J.C. Penney on track for Chapter 11 exit before holiday shopping season

JCPenney’s lifeline is getting stronger as a rescue comes together before the key holiday shopping season.

After a lengthy court hearing on Monday, the 118-year-old retail giant has received approval from the U.S. Bankruptcy Court for the Southern District of Texas on its previously announced asset purchase agreement with Brookfield Asset Management and Simon Property Group.

Ticker Security Last Change Change %
SPG SIMON PROPERTY GROUP INC. 78.84 -0.26 -0.33%
BPY BROOKFIELD PROPERTY PARTNERS 15.17 +0.17 +1.13%

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“Our goal from the beginning of this process has been to ensure JCPenney will continue to serve customers for decades to come and this Court approval accomplishes that objective,” JCPenney CEO Jill Soltau said in a statement. “We appreciate the efforts of the Court and the support of our creditors in this process and putting us in a strong position to build on JCPenney’s long track record of taking care of our associates, customers, vendor partners and communities.”

The court approval clears yet another hurdle that will allow the company to exit its Chapter 11 bankruptcy before the holiday season, with the transaction now expected to close in late November.

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Brookfield and Simon will acquire substantially all of JCPenney’s retail and operating assets through a combination of cash and new term loan debt. Meanwhile, a group of First Lien Lenders will own 160 of the company’s real estate assets and all of its owned distribution centers as part of a separate property holding company.

JC Penney also plans to permanently close nearly a third of its 846 stores as part of a restructuring over the next two years, which would leave the company with just over 600 locations. Bankruptcy lawyer Joshua Sussberg of Kirkland & Ellis said at a hearing back in September that the rescue deal would save roughly 70,000 jobs.

The move by the court comes as JCPenney’s fate was hanging by a thread, with its financing agreement set to expire on Nov. 16. The sale would have to close by Nov. 20 for the company to avoid going out of business. The company filed for Chapter 11 in May after the spread of the coronavirus pandemic led to a wave of store closures.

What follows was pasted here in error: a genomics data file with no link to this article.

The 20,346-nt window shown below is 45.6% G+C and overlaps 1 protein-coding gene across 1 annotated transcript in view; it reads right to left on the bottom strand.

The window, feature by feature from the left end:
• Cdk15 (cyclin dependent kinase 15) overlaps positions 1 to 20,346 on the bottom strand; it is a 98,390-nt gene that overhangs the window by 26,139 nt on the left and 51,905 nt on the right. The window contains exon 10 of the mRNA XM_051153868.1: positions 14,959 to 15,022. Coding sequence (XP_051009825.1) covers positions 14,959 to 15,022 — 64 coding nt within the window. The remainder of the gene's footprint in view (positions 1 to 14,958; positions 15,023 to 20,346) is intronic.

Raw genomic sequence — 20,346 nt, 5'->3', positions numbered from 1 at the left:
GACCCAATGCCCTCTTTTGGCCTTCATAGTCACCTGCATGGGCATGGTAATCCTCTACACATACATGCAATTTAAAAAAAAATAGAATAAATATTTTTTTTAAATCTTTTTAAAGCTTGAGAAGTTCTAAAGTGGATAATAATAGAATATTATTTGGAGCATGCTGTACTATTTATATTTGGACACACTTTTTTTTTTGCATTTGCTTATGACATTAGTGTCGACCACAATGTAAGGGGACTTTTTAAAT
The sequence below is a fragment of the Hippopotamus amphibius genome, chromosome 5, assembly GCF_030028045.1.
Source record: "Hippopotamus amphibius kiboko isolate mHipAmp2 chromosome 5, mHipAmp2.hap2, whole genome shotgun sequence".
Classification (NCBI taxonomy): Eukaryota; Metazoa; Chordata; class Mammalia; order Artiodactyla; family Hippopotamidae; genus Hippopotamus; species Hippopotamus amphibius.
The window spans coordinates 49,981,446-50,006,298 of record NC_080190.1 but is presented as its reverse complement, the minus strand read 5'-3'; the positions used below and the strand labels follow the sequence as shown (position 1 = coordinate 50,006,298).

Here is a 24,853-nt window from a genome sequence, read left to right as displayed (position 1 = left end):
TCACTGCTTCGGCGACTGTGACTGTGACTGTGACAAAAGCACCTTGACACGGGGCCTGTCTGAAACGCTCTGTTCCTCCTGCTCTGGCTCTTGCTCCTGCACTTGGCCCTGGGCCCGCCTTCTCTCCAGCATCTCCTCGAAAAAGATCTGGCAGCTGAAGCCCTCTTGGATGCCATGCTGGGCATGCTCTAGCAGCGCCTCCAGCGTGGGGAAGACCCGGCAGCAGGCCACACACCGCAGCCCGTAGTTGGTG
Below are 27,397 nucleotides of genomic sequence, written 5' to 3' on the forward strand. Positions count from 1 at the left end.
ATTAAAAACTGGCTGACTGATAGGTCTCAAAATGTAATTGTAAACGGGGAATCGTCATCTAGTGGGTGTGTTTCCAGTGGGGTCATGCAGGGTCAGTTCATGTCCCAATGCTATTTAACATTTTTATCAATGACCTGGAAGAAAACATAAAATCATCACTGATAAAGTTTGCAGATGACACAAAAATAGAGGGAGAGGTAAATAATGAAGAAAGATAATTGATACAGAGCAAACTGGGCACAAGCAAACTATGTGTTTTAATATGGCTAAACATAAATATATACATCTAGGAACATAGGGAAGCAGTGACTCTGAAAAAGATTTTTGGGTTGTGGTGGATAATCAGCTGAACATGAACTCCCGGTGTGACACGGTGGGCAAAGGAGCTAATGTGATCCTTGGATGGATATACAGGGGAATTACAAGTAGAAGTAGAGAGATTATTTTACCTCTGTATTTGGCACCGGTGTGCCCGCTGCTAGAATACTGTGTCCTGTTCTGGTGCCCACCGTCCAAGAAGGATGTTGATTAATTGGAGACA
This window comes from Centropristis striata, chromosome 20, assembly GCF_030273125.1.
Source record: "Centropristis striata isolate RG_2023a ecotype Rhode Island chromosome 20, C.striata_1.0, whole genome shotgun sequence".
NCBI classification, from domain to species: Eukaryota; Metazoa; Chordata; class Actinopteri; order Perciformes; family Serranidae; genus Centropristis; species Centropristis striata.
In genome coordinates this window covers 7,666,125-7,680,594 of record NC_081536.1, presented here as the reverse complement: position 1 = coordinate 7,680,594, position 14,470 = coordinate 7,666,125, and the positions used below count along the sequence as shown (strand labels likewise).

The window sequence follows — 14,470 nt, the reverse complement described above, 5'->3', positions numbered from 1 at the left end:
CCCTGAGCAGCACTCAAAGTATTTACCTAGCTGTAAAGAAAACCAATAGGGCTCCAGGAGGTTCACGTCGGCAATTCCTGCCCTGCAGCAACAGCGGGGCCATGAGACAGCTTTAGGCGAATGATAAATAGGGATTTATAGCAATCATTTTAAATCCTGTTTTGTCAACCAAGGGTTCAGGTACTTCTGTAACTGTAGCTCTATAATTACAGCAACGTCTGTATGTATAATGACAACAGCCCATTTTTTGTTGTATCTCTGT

Other retailers who were forced to seek bankruptcy protection as a result of the pandemic include J. Crew Group Inc, Neiman Marcus Group and Brooks Brothers.

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The Associated Press contributed to this report

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Stanford star Catarina Macario ready for new chapter with U.S. women’s national team

After eight years of waiting, hoping and navigating a complicated process, Catarina Macario spent less time completing her U.S. citizenship than she does playing a soccer game.

Called to an immigration office in San Jose, California, last week for her citizenship test, Macario answered six questions posed by her case officer. After she answered all six correctly, she was presented with a packet that included her certificate of naturalization. In normal times, Macario might have scheduled an appointment to return for a swearing-in ceremony. In coronavirus-pandemic times, the official told her she could wait around for an ad hoc ceremony in the parking lot with other successful applicants or take care of it right away in the office.

The Stanford senior opted for the latter.

“Honestly, I had midterms and I almost just wanted to get it over with,” Macario said. “I was by myself anyway, so I just chose the easier route.”

Hours before the Brazilian-born Macario officially became an American citizen, U.S. Soccer announced she was among the players whom Vlatko Andonovski invited to the women’s national team training camp on October. Her first call to the senior national team coincides with that team’s first activities since March and first tentative steps toward next summer’s rescheduled Olympics.

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The 10-day camp in Colorado, which will be conducted in a bubble and under strict COVID-19 protocols, is an afterthought to some. Much of the core of the team that won the 2019 Women’s World Cup and qualified for the Olympics will be absent. Tobin Heath, Rose Lavelle, Alex Morgan and Sam Mewis are in England. Carli Lloyd and Megan Rapinoe are injured or absent by choice. But for many of the 27 invitees, the camp is a chance to make an impression with a new coach who is planning not just for the Olympics next year, but the 2023 World Cup.

For Macario, who moves one step closer to becoming the first naturalized citizen to play for the women’s team, the camp was a lifetime in the making.

“The fact that it all happened the same day was just really magical,” Macario said. “I know that Oct. 8 will forever be a very important date in my calendar.”

Macario was ecstatic when she got the email informing her of the impending camp invite a few days before the official announcement, but she was also apprehensive when she spoke with Andonovski. She told him she was grateful for the call-up but worried that she might not be able to put her best foot forward.

USWNT coach Vlatko Andonovski believes that anyone who has seen Macario play for Stanford knows that she is a special talent. Robin Alam/Icon Sportswire via Getty
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